Finally, participants were introduced to a new tool developed by DCAF to provide guidance to procurement officers on how to integrate human rights into the procurement of private military and security services. This tool is the “Contract guidance Tool for Private Military and Security Services: Promoting Accountability and Respect for Human Rights and International Humanitarian Law.” For more information about this tool, please see this previous blog post available here.

Session on Public Procurement and Sustainable Development

During the session on public procurement and sustainable development, presentations were given on the following topics: 1) sustainable public procurement in Namibia, 2) sustainable public procurement in the Western Cape, and 3) sustainable public procurement in South Africa more broadly. Throughout this session participants also explored the linkage between public procurement and sustainable development, relevant international instruments, and discussed the case for sustainable public procurement.

Participants again discussed Namibia’s new Public Procurement Act 2015, this time with a particular focus on how sustainable public procurement is incorporated into the Act. For example, it was noted that environmental objectives are included in the new Act, which was not the case under the previous law. Participants also discussed challenges to sustainable public procurement identified in Namibia, including: 1) a lack of understanding of what sustainable public procurement is, 2) a lack of technical and management capacity, and 3) tension between sustainability objectives and other objectives, such as the objective of supporting and building up local suppliers that may not be able to meet sustainable criteria at this time. Given these challenges, it was noted that sustainable public procurement practices and criteria need to be tailored and made suitable for developing countries like Namibia.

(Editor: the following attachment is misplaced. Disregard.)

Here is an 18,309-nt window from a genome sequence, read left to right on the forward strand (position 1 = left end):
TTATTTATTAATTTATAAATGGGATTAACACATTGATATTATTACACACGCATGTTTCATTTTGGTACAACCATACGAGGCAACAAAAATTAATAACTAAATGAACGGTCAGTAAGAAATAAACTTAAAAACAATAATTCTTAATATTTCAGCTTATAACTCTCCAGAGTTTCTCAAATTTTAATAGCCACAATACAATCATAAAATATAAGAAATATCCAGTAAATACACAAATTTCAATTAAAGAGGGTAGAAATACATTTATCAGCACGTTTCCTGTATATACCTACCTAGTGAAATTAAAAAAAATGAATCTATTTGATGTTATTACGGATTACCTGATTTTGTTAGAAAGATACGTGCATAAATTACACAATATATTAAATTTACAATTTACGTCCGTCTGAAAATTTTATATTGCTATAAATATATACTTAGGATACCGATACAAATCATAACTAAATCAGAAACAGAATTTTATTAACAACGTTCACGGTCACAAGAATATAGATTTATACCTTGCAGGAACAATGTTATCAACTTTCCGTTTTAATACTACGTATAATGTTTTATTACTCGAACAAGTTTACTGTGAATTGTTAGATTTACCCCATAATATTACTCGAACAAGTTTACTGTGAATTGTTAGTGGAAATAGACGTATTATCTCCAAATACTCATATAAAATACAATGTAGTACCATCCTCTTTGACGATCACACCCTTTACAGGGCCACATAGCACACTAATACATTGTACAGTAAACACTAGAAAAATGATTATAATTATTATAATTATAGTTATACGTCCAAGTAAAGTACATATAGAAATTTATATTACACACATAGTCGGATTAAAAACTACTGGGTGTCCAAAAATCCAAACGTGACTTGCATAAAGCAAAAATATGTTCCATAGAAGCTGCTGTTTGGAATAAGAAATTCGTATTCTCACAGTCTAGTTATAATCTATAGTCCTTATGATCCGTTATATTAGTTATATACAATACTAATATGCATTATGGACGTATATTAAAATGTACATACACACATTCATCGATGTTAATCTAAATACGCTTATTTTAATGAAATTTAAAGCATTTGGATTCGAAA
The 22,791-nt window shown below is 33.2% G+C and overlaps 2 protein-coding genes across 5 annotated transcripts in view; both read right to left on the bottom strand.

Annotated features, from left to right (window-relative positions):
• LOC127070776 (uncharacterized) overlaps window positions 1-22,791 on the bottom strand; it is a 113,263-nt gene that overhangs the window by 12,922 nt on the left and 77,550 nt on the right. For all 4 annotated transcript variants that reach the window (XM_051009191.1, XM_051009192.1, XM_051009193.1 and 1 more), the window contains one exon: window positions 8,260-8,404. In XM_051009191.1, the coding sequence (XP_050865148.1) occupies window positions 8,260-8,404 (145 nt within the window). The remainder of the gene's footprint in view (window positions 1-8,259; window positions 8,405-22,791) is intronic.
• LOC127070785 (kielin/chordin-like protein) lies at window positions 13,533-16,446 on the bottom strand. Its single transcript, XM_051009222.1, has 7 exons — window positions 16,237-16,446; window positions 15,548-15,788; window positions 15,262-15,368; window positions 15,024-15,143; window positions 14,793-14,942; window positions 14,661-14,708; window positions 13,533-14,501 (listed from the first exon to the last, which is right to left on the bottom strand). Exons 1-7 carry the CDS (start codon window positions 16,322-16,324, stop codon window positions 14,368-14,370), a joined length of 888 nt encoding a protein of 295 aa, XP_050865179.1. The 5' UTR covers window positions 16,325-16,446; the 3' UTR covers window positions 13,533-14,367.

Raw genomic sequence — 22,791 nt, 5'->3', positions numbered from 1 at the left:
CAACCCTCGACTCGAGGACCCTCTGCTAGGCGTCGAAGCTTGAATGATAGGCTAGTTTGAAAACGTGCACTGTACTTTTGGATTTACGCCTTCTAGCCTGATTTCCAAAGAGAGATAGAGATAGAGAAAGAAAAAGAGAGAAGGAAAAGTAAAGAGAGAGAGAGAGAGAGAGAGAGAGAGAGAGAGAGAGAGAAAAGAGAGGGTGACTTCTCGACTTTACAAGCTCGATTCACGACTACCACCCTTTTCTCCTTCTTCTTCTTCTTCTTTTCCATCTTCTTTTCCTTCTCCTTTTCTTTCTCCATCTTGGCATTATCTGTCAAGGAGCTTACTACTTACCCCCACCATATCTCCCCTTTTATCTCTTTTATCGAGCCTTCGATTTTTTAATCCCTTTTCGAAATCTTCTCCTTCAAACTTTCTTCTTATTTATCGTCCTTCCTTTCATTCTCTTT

Next, participants delved into the Western Cape’s sustainable public procurement policy and its implementation, and also had a more in depth discussion about green procurement (e.g. how life cycle costing works) and their forthcoming guidebook that unpacks practical examples of sustainable procurement. Finally, participants discussed public procurement and sustainable development more broadly in South Africa. For example, it was noted that public procurement is a policy tool in South Africa that has been used to try to address discriminatory and unfair practices that took place during Apartheid.

Conclusion

Through this one-day workshop, participants began to explore public procurement in Africa and how it can be utilized to encourage the uptake of human rights related business practices in the private sector and advance human rights and sustainable development more broadly. In particular, participants were able to begin to explore ways that public procurement can be used to operationalize the UNGPs and Sustainable Development Goals, learn from one another’s experiences, and share relevant updates and information about public procurement of private military and security companies and sustainable public procurement from specific jurisdictions. However, much remains to be explored and discussed, and given the interest in the subject it is our hope that a network on public procurement and human rights in Africa will soon take shape.